In a typical Silicon Valley speed, Facebook coverage moved from being all glamorous to more realistic coverage that focuses on the challenges ahead. It looks as if the company has matured in a matter of weeks and now needs to deal with the real world problems and not only with the hype.Seth Godin compared Facebook with good old Hotmail. He foresees similar monetization challenges for Facebook, since they never developed a permission asset and a real relationship with their customers. (It is amazing to see that the question of how to monetize a free service is still open, more than 10 years after Hotmail was launched.)

Alas, I am not going to discuss monetization today. I think Facebook has another big challenge for long-term sustainability (and they have $15B to sustain…): it does not solve any real problem for its customer base.Hotmail was the first web based mail application that offered people with private mail, not monitored by their employers, and transferable when moving from jobs or Internet providers. Others enjoyed the anonymity of the service, and travelers liked the access from anywhere. Simply put, Hotmail founders, Jack Smith and Sabeer Bhatia, discovered a problem and knew how to solve it. This is how almost any successful product was born. It is true that they didn’t come with a clear monetization strategy for the service, but let’s give them a break: they were first in the free web based services industry.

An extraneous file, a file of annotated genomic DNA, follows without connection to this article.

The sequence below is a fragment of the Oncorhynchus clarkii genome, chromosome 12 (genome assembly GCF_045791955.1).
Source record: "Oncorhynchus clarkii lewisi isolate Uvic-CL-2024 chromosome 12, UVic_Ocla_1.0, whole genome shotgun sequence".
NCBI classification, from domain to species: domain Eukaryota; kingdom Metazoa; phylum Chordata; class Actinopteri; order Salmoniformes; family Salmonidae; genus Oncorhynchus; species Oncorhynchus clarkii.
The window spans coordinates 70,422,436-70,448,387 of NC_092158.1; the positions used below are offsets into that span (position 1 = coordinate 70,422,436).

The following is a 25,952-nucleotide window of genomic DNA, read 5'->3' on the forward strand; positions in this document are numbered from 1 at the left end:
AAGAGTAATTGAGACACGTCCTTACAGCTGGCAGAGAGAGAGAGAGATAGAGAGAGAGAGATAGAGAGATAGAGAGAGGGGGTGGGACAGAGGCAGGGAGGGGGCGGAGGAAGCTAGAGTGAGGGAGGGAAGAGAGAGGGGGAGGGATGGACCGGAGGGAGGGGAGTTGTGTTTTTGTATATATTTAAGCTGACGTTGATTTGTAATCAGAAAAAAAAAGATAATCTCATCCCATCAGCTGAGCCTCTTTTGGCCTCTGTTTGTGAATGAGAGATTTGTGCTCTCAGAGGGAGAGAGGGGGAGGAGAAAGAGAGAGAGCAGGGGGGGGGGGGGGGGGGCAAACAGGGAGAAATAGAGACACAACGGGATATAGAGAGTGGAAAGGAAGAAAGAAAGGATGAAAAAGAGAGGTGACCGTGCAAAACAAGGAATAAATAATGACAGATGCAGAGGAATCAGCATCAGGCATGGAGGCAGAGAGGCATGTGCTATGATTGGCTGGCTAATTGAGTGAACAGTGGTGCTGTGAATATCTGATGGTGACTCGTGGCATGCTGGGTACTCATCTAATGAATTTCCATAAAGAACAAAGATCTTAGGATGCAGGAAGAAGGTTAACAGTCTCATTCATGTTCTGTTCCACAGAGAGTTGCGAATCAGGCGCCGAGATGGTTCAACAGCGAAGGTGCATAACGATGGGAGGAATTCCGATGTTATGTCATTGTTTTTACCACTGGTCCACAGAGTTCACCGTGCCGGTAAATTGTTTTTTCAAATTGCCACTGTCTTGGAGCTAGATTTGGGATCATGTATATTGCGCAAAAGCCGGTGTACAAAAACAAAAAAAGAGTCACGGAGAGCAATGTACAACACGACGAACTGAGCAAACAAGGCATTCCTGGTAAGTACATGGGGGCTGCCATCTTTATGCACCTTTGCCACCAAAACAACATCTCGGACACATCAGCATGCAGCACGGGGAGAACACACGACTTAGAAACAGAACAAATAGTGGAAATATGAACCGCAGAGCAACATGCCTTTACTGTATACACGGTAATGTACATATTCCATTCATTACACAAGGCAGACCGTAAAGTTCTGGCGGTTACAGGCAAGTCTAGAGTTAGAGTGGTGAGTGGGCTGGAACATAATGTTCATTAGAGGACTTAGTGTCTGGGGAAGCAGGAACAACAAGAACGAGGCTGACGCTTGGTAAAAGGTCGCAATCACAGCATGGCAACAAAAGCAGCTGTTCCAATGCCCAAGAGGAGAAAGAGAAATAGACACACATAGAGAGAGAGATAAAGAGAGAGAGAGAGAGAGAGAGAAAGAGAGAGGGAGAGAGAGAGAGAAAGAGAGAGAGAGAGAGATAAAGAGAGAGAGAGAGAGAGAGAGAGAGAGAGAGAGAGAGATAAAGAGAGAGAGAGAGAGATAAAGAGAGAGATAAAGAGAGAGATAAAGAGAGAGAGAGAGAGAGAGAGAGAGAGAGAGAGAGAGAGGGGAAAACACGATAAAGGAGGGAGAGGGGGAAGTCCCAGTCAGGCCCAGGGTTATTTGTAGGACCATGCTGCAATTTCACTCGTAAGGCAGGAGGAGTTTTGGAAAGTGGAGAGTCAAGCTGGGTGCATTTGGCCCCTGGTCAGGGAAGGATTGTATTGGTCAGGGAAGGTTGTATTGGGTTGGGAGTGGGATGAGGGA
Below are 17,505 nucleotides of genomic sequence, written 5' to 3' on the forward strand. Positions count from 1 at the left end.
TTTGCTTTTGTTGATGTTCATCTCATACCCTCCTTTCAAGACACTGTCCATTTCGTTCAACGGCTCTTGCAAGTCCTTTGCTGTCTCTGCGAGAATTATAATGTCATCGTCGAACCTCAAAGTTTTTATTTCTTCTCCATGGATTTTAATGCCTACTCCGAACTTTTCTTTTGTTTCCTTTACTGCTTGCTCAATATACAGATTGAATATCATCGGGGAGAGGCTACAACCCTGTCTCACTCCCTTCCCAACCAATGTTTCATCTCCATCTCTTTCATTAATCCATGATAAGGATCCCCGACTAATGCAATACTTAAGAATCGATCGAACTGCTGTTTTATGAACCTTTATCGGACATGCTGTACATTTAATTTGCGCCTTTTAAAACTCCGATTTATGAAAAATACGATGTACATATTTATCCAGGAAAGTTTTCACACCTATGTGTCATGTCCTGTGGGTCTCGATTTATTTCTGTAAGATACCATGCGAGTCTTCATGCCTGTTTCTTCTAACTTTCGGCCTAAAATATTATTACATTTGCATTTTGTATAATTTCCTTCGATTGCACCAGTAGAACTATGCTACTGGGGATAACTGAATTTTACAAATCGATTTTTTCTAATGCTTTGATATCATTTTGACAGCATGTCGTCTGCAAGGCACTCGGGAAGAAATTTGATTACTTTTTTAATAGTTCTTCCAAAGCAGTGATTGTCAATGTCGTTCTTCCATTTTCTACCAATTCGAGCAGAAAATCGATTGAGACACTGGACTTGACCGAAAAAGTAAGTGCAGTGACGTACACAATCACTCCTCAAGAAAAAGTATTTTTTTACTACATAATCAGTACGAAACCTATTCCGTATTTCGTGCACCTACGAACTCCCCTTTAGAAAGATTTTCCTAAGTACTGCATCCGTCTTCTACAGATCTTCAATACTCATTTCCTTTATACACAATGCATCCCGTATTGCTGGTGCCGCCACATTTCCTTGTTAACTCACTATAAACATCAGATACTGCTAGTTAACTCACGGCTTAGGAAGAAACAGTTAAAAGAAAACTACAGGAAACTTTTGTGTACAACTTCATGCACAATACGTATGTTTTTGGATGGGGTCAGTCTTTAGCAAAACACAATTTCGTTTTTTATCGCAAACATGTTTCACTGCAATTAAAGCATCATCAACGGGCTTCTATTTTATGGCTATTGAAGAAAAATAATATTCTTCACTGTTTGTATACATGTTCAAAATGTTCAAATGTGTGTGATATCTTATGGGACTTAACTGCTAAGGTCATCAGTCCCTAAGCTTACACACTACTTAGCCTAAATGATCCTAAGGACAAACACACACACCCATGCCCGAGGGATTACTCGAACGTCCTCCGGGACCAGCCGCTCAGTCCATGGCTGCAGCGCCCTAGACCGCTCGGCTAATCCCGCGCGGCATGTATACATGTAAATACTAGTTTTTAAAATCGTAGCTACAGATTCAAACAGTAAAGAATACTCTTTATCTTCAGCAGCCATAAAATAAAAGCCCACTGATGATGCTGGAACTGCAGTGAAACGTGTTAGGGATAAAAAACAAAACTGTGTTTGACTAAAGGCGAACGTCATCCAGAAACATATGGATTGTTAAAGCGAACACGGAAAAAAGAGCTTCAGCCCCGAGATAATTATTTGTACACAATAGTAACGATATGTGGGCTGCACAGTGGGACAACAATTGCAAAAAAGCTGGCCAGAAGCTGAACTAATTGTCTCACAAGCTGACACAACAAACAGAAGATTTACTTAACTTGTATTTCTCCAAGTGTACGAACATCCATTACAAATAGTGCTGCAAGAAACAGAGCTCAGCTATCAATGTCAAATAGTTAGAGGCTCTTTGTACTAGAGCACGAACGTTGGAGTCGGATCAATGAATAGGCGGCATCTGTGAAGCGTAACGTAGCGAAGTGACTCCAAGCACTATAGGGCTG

Facebook, on the other hand, is not really solving any major problem: it is nice to have. It is a lot of fun, but you cannot define its service in terms of pain and a solution to it, which is the base for long-term success. I am not trying to argue with the social network cult—I have a Facebook profile, but if it’s taken away from me, nothing will happen. Fewer people will poke me or send cows at my direction (my dear friends, if you think of me, call me or send me an email. I really don’t know what to do with the pokes…). Take LinkedIn from me and I will be devastated. I really use it to solve the problem of managing current contacts and creating new ones with people I want to meet.

Some lucky people are successful with products that are just fun and sexy and don’t necessarily solve any major customer problem. These people are called Steve Jobs and they make iPhones. Unfortunately, the rest of us need to think hard about which market segment we are targeting and what is the pain this target is facing. If you can figure out a real pain, you are half-way to a winning product.

Update 11/8/07: Was flipping through Forbes and found this great quote from Daniel Lyons:Facebook is a corporate version of Paris Hilton- a company that’s famous for being famous…”

Part 2:  Facebook, Market Segmentation And a Discussion Mark Zuckerberg Never Had

The answer: The problem that Facebook does solve

Gadi Shamia

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